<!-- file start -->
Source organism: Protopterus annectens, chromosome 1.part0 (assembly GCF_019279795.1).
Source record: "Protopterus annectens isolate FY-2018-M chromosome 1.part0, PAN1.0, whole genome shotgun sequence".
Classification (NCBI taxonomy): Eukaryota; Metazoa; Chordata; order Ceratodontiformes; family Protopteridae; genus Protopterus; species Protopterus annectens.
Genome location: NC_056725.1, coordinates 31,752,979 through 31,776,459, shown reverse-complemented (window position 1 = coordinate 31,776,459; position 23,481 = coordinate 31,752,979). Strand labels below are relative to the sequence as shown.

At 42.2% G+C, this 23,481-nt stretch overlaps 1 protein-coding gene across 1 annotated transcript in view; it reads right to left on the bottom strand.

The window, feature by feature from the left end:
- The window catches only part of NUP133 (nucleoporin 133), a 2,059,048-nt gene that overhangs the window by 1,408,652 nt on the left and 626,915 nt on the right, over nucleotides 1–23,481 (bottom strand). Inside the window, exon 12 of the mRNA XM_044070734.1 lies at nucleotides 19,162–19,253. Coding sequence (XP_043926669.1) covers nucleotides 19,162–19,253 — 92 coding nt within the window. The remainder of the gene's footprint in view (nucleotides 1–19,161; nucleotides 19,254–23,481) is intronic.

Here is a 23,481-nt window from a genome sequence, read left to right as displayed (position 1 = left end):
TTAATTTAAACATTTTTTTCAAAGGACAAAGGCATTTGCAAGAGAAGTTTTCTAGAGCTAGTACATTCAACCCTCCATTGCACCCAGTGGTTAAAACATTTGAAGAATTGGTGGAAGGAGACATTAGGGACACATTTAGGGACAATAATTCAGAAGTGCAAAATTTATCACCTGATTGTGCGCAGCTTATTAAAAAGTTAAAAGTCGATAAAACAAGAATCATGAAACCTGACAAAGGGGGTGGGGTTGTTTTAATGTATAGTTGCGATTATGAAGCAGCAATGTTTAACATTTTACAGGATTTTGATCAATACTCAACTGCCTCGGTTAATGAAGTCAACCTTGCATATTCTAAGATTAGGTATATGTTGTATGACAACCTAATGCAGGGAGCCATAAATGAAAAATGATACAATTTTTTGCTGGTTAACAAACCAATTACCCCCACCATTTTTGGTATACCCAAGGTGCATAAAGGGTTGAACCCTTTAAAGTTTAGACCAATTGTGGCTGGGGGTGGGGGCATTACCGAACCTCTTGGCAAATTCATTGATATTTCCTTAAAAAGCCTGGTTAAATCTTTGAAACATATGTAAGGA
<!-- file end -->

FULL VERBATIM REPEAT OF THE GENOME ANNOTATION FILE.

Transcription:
Source organism: Protopterus annectens, chromosome 1.part0 (assembly GCF_019279795.1).
Source record: "Protopterus annectens isolate FY-2018-M chromosome 1.part0, PAN1.0, whole genome shotgun sequence".
Classification (NCBI taxonomy): Eukaryota; Metazoa; Chordata; order Ceratodontiformes; family Protopteridae; genus Protopterus; species Protopterus annectens.
Genome location: NC_056725.1, coordinates 31,752,979 through 31,776,459, shown reverse-complemented (window position 1 = coordinate 31,776,459; position 23,481 = coordinate 31,752,979). Strand labels below are relative to the sequence as shown.

At 42.2% G+C, this 23,481-nt stretch overlaps 1 protein-coding gene across 1 annotated transcript in view; it reads right to left on the bottom strand.

The window, feature by feature from the left end:
- The window catches only part of NUP133 (nucleoporin 133), a 2,059,048-nt gene that overhangs the window by 1,408,652 nt on the left and 626,915 nt on the right, over nucleotides 1–23,481 (bottom strand). Inside the window, exon 12 of the mRNA XM_044070734.1 lies at nucleotides 19,162–19,253. Coding sequence (XP_043926669.1) covers nucleotides 19,162–19,253 — 92 coding nt within the window. The remainder of the gene's footprint in view (nucleotides 1–19,161; nucleotides 19,254–23,481) is intronic.

Here is a 23,481-nt window from a genome sequence, read left to right as displayed (position 1 = left end):
TTAATTTAAACATTTTTTTCAAAGGACAAAGGCATTTGCAAGAGAAGTTTTCTAGAGCTAGTACATTCAACCCTCCATTGCACCCAGTGGTTAAAACATTTGAAGAATTGGTGGAAGGAGACATTAGGGACACATTTAGGGACAATAATTCAGAAGTGCAAAATTTATCACCTGATTGTGCGCAGCTTATTAAAAAGTTAAAAGTCGATAAAACAAGAATCATGAAACCTGACAAAGGGGGTGGGGTTGTTTTAATGTATAGTTGCGATTATGAAGCAGCAATGTTTAACATTTTACAGGATTTTGATCAATACTCAACTGCCTCGGTTAATGAAGTCAACCTTGCATATTCTAAGATTAGGTATATGTTGTATGACAACCTAATGCAGGGAGCCATAAATGAAAAATGATACAATTTTTTGCTGGTTAACAAACCAATTACCCCCACCATTTTTGGTATACCCAAGGTGCATAAAGGGTTGAACCCTTTAAAGTTTAGACCAATTGTGGCTGGGGGTGGGGGCATTACCGAACCTCTTGGCAAATTCATTGATATTTCCTTAAAAAGCCTGGTTAAATCTTTGAAACATATGTAAGGA